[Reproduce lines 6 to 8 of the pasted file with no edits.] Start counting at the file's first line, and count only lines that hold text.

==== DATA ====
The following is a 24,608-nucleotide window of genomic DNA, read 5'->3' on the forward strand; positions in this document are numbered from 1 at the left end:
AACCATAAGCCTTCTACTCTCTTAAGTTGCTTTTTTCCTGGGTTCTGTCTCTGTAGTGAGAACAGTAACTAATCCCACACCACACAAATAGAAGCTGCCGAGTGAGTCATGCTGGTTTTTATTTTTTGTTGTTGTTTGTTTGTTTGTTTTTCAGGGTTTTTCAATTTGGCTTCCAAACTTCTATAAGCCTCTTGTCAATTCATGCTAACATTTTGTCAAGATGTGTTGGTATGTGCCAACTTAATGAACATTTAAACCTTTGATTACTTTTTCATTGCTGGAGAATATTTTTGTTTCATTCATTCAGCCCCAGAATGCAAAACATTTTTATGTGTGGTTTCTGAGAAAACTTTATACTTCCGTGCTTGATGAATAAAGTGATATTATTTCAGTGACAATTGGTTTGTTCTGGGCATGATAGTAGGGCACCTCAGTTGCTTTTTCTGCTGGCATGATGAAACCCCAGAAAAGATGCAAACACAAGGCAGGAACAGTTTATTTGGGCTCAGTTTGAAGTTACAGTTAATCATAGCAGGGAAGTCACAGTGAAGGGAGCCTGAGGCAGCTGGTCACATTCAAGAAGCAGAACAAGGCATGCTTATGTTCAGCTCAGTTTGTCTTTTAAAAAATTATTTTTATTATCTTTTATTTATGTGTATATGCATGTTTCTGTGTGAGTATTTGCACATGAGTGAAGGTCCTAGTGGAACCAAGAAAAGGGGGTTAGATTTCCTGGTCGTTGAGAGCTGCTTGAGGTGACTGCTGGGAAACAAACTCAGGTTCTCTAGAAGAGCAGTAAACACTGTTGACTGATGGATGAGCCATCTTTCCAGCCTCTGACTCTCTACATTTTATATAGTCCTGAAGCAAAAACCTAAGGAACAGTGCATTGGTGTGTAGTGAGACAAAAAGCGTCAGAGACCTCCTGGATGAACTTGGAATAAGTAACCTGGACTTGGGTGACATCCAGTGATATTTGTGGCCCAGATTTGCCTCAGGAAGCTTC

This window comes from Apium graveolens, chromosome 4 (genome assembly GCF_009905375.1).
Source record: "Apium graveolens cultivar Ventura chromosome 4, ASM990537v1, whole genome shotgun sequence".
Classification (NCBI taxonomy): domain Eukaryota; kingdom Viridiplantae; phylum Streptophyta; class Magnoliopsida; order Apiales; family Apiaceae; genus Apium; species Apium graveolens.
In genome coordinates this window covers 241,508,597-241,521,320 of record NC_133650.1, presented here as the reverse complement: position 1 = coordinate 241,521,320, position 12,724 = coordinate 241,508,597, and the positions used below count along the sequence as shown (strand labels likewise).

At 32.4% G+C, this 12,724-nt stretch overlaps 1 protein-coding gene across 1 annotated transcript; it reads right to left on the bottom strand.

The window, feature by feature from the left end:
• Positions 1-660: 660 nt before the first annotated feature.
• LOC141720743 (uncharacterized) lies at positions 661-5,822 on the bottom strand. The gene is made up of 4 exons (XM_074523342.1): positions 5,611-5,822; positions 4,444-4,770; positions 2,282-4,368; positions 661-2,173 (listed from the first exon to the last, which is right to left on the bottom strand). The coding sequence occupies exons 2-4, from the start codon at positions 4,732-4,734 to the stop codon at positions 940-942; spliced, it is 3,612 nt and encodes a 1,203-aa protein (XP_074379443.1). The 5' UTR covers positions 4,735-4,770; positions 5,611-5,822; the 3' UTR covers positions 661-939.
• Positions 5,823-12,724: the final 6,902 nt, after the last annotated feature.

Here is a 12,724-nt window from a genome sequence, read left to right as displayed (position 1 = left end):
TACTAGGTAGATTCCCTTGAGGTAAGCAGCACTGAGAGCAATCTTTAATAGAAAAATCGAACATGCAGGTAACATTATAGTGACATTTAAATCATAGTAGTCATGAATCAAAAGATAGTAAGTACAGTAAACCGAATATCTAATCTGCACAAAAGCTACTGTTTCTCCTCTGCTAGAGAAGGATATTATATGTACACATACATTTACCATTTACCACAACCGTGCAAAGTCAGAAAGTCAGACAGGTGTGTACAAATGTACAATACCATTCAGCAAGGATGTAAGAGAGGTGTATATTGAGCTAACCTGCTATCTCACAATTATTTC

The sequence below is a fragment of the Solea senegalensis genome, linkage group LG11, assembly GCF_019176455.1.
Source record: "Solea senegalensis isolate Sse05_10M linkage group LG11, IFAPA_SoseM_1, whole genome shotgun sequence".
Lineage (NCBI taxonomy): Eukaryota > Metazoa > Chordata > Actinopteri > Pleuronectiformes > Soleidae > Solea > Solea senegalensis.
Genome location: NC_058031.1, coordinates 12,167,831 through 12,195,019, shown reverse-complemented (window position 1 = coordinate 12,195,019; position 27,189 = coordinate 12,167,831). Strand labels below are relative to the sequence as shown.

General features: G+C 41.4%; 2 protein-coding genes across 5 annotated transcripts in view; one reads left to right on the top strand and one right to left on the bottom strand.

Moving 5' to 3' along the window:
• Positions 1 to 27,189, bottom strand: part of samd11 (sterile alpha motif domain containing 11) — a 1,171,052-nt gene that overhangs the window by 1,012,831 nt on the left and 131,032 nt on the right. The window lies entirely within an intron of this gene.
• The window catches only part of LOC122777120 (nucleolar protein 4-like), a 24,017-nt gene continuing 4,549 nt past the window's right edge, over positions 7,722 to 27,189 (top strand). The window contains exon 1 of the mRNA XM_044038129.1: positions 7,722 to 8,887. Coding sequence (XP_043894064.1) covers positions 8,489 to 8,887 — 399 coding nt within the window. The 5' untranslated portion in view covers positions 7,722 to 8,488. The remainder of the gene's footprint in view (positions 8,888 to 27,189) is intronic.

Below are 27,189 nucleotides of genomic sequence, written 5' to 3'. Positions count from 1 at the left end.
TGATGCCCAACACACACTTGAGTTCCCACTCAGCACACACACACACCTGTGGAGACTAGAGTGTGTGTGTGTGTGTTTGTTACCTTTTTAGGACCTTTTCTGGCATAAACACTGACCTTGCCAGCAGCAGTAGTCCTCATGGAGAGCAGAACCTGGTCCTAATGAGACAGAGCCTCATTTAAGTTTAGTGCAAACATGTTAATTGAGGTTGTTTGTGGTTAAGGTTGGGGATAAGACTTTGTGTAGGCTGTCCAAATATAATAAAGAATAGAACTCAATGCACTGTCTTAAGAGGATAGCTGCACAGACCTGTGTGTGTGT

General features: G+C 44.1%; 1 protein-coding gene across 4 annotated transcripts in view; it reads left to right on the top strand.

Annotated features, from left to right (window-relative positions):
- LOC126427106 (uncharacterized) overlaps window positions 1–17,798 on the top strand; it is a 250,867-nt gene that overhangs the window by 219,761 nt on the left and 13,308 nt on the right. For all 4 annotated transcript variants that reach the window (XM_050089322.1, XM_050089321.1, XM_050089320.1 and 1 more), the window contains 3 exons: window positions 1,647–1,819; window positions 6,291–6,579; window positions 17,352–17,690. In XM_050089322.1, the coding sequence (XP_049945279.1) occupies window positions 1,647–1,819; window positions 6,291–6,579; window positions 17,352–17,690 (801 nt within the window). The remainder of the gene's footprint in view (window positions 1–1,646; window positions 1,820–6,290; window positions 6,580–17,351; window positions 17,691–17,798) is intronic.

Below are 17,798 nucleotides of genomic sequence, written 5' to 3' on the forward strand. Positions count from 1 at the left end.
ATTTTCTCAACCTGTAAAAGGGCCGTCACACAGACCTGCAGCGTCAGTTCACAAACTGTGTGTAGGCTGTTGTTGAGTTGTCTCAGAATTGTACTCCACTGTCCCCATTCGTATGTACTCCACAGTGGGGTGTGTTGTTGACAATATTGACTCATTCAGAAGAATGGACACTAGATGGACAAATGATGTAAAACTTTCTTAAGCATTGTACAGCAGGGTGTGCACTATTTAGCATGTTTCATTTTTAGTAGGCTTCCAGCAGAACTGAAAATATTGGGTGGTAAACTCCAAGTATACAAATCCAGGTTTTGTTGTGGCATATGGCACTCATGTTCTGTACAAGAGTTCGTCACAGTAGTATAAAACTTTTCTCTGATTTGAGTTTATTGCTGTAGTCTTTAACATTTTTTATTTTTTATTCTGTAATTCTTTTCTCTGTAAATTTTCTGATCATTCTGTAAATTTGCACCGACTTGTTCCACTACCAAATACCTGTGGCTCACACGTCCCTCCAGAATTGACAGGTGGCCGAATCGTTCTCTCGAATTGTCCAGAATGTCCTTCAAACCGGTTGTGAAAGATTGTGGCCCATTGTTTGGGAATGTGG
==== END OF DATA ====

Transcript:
In genome coordinates this window covers 241,508,597-241,521,320 of record NC_133650.1, presented here as the reverse complement: position 1 = coordinate 241,521,320, position 12,724 = coordinate 241,508,597, and the positions used below count along the sequence as shown (strand labels likewise).

At 32.4% G+C, this 12,724-nt stretch overlaps 1 protein-coding gene across 1 annotated transcript; it reads right to left on the bottom strand.

The window, feature by feature from the left end: